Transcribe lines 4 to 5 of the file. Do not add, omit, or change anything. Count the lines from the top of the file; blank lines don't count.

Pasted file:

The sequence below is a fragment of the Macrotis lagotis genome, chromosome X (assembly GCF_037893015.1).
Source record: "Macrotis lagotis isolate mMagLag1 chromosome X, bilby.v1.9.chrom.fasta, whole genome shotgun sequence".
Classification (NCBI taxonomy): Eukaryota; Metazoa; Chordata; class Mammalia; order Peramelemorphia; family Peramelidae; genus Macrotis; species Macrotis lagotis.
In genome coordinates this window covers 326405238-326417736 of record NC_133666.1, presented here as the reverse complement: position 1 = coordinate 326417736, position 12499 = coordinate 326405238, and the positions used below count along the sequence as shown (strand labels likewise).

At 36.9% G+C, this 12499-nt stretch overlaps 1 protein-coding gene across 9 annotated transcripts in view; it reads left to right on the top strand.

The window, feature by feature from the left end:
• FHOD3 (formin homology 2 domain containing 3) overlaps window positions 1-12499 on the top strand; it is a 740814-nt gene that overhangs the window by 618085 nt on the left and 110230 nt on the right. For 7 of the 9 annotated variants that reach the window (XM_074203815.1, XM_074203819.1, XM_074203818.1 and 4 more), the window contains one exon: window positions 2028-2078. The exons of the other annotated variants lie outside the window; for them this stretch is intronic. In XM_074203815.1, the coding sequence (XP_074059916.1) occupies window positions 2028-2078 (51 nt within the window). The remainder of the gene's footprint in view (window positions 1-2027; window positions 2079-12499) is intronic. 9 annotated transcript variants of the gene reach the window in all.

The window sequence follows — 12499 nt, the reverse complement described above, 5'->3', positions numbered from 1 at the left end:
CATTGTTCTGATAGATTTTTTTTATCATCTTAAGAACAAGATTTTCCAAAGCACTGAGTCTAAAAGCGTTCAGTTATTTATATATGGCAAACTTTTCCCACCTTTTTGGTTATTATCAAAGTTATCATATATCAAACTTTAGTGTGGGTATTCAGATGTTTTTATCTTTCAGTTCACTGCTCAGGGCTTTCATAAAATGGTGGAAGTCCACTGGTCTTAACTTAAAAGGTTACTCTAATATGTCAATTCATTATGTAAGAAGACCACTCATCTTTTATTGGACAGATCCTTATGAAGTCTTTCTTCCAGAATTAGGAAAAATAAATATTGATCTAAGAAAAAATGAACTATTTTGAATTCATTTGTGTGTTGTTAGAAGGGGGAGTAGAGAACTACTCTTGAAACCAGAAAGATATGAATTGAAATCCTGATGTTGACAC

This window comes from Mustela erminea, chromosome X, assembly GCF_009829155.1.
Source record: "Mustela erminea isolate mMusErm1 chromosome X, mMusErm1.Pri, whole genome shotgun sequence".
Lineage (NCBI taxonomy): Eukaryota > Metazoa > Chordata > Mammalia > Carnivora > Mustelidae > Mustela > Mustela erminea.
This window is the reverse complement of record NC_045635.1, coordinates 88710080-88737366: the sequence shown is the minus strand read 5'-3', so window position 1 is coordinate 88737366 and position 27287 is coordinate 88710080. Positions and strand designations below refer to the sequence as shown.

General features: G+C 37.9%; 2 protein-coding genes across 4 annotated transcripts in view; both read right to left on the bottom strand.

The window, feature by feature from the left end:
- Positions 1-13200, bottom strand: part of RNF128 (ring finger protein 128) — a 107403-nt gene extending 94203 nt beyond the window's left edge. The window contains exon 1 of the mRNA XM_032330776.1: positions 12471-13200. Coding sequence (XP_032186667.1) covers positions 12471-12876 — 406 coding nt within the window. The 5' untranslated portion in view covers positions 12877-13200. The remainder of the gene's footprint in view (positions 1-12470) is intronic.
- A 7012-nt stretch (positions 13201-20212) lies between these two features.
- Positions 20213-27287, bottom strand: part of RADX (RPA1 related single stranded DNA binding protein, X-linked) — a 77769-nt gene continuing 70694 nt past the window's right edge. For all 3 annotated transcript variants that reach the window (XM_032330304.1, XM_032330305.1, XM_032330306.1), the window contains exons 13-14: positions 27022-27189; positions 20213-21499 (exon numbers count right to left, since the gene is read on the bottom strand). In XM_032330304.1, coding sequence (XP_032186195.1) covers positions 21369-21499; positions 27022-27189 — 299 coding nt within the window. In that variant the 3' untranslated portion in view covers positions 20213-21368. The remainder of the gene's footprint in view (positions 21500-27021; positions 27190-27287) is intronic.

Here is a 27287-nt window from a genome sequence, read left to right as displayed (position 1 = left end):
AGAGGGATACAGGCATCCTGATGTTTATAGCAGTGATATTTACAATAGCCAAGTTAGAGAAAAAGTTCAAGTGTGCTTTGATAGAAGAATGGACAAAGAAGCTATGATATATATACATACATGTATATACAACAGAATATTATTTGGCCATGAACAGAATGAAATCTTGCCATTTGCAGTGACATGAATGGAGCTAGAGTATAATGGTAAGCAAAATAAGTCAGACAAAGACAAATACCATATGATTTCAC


In genome coordinates this window covers 326405238-326417736 of record NC_133666.1, presented here as the reverse complement: position 1 = coordinate 326417736, position 12499 = coordinate 326405238, and the positions used below count along the sequence as shown (strand labels likewise).

At 36.9% G+C, this 12499-nt stretch overlaps 1 protein-coding gene across 9 annotated transcripts in view; it reads left to right on the top strand.